Russia’s last tsar, Nicholas II, visited Siberia only twice in his life: He was there first in 1891, as heir to the throne and honorary chairman of the Trans-Siberian Railroad, when he laid the railroad’s cornerstone in Vladivostok on his way home from a world tour. Twenty-seven years later, as “Citizen Romanov,” Nicholas followed in the footsteps of generations of political prisoners into Siberia with his family: his wife, the German-born Alexandra; their son, the 14-year old Tsarevich Alexei, who suffered from hemophilia; and their four daughters: Olga, Tatiana, Maria and Anastasia.
Yekaterinburg was not a planned stop on the imperial family’s journey east, but by 1918, they were accustomed to events overtaking them. They had lived through the riots and strikes of 1905, caused by the tsar’s stubborn refusal to introduce much-needed reforms, which had brought the country to the brink of revolution. The outbreak of World War I in 1914 stretched Russia’s economy, overburdened military and antiquated infrastructure to breaking point. The revolution of February 1917 forced Nicholas to abdicate and submit to house arrest in Alexander Palace, just outside St. Petersburg.
As clashes between the provisional government and the more radical Bolsheviks intensified throughout the summer, Prime Minister Alexander Kerensky decided to send the Romanovs into the interior of the country to Tobolsk, far away from the railway line and inaccessible when the river froze during the Siberian winter. Kerensky hoped that sending the family into the interior of the country would both protect them and position them favorably for a possible escape via Japan. Britain and Germany had both been considered as escape options, but the British monarch demurred and the Romanovs themselves refused to consider Germany as an option.
The Romanovs spent the fall and winter quietly, in marked contrast to Petrograd, where Lenin’s Bolsheviks wrested power from the provisional government in a coup d’état in October. A bloody civil war then ensued between the fledgling Red Army and units of the counter-revolutionary White Army.
The most disciplined and successful of these was commanded by Admiral Alexander Kolchak, who fought his way west from Vladivostok along the Trans-Siberian line. His steady progress threatened the Bolsheviks’ plans to stage a public show trial of the former tsar in Moscow. In the spring of 1918, Moscow dispatched Vasily Yakovlev to Tobolsk to bring the Romanovs to Moscow. Tsarevich Alexei, in the throes of a severe hemorrhage, was unable to travel and so the family separated: Nicholas, Alexandra and Maria accompanied Yakovlev, while the others remained behind to nurse Alexei.
Yakovlev was careful to bypass industrial Yekaterinburg, a bastion of Bolshevik support, but troops from the Ural Regional Soviet intercepted his party, who took the family into custody and brought them to the house of Nicholas Ipatiev.
Three weeks later, Alexei and his sisters arrived to join them, but the Bolsheviks forbade the entourage who had accompanied the Romanovs into exile from continuing; only Dr. Yevgeny Botkin; Alexandra’s maid, Anna Demidova; Nicholas’s valet, Alexei Trupp; and Ivan Kharitonov, their cook, were allowed to join the family.
Life in Exile
Life in Ipatiev House that summer was monotonous. The deeply religious Romanovs were not allowed to attend church services and only whispered hints of rescue kept their spirits up: Yekaterinburg teemed with would-be saviors of the monarchy, but most of these were ill-equipped to rescue the most famous family in Russia.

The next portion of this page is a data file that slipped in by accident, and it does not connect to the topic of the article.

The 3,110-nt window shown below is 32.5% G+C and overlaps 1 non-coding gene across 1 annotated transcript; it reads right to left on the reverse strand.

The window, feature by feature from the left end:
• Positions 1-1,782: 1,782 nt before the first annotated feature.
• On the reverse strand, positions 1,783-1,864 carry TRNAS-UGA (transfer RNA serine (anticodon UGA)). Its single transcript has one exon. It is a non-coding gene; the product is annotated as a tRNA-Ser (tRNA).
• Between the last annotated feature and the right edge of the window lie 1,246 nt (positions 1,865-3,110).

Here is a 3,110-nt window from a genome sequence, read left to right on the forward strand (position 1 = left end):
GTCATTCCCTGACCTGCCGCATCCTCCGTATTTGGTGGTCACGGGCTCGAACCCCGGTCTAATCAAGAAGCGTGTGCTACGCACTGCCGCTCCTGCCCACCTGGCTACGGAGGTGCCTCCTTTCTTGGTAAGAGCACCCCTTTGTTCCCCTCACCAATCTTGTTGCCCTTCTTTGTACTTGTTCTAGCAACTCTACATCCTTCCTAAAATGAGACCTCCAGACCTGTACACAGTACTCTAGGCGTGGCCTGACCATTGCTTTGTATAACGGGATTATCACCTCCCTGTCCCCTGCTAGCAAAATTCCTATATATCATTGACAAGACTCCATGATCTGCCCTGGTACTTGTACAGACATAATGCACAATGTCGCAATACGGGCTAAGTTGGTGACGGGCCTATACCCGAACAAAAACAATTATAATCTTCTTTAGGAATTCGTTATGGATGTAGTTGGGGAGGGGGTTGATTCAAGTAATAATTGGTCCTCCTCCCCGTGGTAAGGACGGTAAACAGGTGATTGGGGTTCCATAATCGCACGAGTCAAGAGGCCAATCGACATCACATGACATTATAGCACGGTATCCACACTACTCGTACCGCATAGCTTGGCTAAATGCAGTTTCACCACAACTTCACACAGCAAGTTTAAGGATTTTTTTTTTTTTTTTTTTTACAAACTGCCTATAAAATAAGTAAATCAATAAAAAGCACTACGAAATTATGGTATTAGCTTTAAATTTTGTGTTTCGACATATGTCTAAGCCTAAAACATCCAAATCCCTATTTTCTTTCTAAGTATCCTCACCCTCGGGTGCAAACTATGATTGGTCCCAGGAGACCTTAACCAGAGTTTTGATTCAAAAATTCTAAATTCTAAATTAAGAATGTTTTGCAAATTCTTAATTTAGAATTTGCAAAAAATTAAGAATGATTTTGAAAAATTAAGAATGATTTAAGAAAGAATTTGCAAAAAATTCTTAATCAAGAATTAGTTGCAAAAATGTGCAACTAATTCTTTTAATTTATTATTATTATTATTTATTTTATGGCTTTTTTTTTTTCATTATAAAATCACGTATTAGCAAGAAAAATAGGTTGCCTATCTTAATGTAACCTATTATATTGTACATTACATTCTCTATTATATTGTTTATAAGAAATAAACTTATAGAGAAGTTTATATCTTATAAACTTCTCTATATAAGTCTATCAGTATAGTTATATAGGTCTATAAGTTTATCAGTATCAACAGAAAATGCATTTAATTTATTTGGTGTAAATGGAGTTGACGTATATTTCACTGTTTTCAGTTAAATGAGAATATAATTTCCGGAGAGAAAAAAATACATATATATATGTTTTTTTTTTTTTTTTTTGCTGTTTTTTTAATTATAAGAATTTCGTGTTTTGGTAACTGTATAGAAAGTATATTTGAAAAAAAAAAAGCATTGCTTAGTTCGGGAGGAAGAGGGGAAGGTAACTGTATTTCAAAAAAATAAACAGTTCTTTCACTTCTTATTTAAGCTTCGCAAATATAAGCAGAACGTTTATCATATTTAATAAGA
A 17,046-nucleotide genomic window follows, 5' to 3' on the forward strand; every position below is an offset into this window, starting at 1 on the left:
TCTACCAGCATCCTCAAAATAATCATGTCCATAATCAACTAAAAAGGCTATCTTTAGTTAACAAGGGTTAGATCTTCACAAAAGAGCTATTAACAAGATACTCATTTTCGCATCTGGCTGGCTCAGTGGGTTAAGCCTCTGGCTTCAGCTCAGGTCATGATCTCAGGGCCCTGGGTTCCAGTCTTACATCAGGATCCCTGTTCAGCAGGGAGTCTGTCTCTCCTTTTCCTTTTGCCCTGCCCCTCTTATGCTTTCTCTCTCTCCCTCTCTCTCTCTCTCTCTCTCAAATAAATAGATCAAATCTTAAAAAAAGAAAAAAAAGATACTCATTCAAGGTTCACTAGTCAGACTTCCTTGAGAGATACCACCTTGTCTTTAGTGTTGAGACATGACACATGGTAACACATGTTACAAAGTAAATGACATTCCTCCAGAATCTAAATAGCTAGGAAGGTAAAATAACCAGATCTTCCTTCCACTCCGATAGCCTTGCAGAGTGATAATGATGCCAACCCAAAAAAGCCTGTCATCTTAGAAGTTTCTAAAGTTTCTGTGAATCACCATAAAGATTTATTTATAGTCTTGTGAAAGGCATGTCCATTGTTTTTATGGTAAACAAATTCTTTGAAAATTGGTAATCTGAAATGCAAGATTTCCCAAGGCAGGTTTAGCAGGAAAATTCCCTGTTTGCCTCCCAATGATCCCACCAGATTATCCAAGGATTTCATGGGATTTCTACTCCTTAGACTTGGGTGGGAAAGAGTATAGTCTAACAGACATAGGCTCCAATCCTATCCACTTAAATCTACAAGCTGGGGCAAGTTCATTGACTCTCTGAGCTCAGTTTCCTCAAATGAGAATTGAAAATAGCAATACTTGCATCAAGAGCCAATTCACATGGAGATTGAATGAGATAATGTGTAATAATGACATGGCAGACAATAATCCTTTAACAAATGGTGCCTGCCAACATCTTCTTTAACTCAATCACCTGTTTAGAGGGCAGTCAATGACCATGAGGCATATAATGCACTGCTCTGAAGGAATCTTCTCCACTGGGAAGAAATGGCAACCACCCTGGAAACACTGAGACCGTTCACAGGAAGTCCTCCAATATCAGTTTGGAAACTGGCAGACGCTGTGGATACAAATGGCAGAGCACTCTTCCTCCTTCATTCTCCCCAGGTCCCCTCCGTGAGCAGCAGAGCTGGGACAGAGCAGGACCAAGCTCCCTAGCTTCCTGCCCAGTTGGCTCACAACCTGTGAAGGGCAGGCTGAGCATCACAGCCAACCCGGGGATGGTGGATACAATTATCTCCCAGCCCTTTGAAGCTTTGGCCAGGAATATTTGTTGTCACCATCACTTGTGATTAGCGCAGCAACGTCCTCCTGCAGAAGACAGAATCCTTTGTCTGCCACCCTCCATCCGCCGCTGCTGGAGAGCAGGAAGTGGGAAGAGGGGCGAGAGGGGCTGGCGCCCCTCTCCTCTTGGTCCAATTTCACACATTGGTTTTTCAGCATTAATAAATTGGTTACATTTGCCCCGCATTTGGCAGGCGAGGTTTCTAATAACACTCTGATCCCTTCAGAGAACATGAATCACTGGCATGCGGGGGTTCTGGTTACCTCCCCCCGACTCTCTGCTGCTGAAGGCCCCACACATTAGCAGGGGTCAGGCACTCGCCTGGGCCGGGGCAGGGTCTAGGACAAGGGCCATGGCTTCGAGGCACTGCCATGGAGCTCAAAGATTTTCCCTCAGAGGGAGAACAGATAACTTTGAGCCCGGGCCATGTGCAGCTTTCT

Kolchak remained their best hope, but his steady advance toward Yekaterinburg intensified the urgency to deal with the imperial family. In July, Yakov Yurovsky took over as commandant of the Ipatiev House with a mandate from Moscow to kill them.
In the early hours of July 17, Yurovsky ordered the family to dress and line up, as if for a photograph, in the basement of the Ipatiev House. He then announced his intentions to execute them and his team of soldiers began to open fire at close range. The adults died quickly, but the children died slowly and in agony: the corsets of the grand duchesses, which had been stuffed with jewels for safekeeping, deflected the bullets and the soldiers had to bayonet Anastasia to death.
Yurovsky now raced against time to dispose of the bodies. Hampered by a punch-drunk crew and thick mud, he first threw the corpses down an abandoned mineshaft, tossing in hand grenades for good measure. Later, he returned to dredge up the bodies with the intention of throwing them down a much deeper shaft but was forced to bury them when his truck became mired in mud. He dragged the bodies of Alexei and Maria to a separate hole to create confusion over the number of corpses.
Yekaterinburg still struggles with this “original sin” of the Russian Revolution. In 1977, a party official named Boris Yeltsin oversaw the destruction of the Ipatiev House. In 1998, as Russia’s first president, Yeltsin witnessed the interment of bones found in the larger Yekaterinburg gravesite in the Romanov necropolis at Peter and Paul Cathedral. The supposed bones of Maria and Alexei from the smaller grave await final approval by the Holy Synod for interment.
Today, Nicholas, his family and their servants are venerated as Holy Martyrs of the Orthodox Church. They are worshiped throughout Russia, but especially at the Church on the Blood, erected where the Ipatiev House once stood, and at the Monastery of the Tsarist Passion-Bearers, over the graves that once held the bones of the last Romanovs.
Church On The Blood
OPEN Daily 10 a.m. to 7 p.m.
TICKETS Free admission
Ulitsa Tsarskaya, 10 hram-na-krovi.cerkov.ru
Jennifer Eremeeva is a long-time expatriate who writes about Russian history, cuisine, travel and culture at jennifereremeeva.com